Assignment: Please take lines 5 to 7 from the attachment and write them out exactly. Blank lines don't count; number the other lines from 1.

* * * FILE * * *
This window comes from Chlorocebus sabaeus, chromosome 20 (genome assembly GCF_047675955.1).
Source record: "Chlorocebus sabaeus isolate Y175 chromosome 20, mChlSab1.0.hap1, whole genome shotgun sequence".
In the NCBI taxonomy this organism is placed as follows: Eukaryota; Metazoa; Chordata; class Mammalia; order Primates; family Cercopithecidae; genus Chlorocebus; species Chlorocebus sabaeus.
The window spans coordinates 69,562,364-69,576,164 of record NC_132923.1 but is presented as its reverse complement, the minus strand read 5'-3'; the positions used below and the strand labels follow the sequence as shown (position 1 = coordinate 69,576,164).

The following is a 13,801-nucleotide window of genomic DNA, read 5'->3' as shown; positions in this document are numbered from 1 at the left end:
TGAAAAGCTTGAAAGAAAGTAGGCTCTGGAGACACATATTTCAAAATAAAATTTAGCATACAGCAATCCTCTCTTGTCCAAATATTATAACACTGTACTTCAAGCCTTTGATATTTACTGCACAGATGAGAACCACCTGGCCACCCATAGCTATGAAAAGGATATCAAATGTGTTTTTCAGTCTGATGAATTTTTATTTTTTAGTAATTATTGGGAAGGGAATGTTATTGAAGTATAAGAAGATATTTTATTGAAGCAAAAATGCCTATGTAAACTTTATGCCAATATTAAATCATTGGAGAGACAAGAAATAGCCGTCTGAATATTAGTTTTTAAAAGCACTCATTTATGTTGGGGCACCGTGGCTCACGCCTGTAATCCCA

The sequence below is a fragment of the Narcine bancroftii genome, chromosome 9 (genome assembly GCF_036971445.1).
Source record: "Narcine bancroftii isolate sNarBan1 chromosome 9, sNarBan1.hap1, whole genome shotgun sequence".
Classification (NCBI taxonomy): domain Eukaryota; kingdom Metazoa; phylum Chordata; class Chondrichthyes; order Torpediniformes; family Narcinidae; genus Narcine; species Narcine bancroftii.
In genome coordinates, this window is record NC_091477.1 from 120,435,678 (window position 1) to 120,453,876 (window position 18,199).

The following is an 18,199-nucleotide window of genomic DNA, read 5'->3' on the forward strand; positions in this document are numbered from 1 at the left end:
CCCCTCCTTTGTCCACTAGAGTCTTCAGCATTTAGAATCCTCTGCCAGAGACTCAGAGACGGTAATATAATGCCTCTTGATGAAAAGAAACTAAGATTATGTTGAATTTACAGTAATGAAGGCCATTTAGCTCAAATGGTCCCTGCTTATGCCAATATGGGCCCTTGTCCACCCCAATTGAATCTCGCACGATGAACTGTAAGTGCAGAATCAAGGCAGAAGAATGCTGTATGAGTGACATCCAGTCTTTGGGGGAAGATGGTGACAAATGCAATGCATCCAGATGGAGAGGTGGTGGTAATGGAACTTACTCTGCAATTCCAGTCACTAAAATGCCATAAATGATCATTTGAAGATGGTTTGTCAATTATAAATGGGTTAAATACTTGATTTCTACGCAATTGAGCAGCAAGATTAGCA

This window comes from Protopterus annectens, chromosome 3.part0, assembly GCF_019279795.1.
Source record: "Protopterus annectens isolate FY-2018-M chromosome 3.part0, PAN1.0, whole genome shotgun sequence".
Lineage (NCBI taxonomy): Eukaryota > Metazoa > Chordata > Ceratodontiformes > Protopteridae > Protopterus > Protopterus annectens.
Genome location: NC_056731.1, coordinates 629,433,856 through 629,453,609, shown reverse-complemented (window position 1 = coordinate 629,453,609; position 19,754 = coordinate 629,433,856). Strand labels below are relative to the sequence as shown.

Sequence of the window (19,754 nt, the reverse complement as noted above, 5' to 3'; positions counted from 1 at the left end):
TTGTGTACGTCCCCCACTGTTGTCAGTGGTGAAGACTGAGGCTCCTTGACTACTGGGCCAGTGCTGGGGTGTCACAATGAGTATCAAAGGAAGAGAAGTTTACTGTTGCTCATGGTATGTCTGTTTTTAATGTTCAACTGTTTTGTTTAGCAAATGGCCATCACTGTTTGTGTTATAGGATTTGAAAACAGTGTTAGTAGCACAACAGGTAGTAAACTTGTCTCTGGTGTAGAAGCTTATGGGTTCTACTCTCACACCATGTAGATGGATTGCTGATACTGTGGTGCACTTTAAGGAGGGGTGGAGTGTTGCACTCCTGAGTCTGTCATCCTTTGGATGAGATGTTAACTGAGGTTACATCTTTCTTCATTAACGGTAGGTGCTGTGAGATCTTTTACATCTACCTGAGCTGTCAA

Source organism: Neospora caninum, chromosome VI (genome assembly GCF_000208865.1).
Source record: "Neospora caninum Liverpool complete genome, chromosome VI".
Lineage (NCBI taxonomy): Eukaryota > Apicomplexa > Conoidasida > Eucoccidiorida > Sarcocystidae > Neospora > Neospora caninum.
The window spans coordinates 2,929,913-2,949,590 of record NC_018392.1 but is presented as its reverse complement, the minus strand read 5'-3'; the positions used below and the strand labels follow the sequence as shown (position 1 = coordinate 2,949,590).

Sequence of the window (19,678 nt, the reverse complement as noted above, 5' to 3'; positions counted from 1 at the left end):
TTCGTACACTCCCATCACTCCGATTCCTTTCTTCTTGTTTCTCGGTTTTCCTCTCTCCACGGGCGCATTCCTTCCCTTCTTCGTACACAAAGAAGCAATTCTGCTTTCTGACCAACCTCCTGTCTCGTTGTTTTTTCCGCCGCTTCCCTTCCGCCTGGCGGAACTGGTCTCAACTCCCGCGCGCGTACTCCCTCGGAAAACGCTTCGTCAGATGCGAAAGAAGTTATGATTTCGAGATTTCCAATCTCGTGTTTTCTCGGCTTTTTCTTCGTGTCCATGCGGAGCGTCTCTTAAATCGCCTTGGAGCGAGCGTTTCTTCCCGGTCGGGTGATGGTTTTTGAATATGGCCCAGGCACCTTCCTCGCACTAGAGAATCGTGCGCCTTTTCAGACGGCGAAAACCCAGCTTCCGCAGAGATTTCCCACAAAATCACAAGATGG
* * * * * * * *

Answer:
The following is a 13,801-nucleotide window of genomic DNA, read 5'->3' as shown; positions in this document are numbered from 1 at the left end:
TGAAAAGCTTGAAAGAAAGTAGGCTCTGGAGACACATATTTCAAAATAAAATTTAGCATACAGCAATCCTCTCTTGTCCAAATATTATAACACTGTACTTCAAGCCTTTGATATTTACTGCACAGATGAGAACCACCTGGCCACCCATAGCTATGAAAAGGATATCAAATGTGTTTTTCAGTCTGATGAATTTTTATTTTTTAGTAATTATTGGGAAGGGAATGTTATTGAAGTATAAGAAGATATTTTATTGAAGCAAAAATGCCTATGTAAACTTTATGCCAATATTAAATCATTGGAGAGACAAGAAATAGCCGTCTGAATATTAGTTTTTAAAAGCACTCATTTATGTTGGGGCACCGTGGCTCACGCCTGTAATCCCA

The sequence below is a fragment of the Narcine bancroftii genome, chromosome 9 (genome assembly GCF_036971445.1).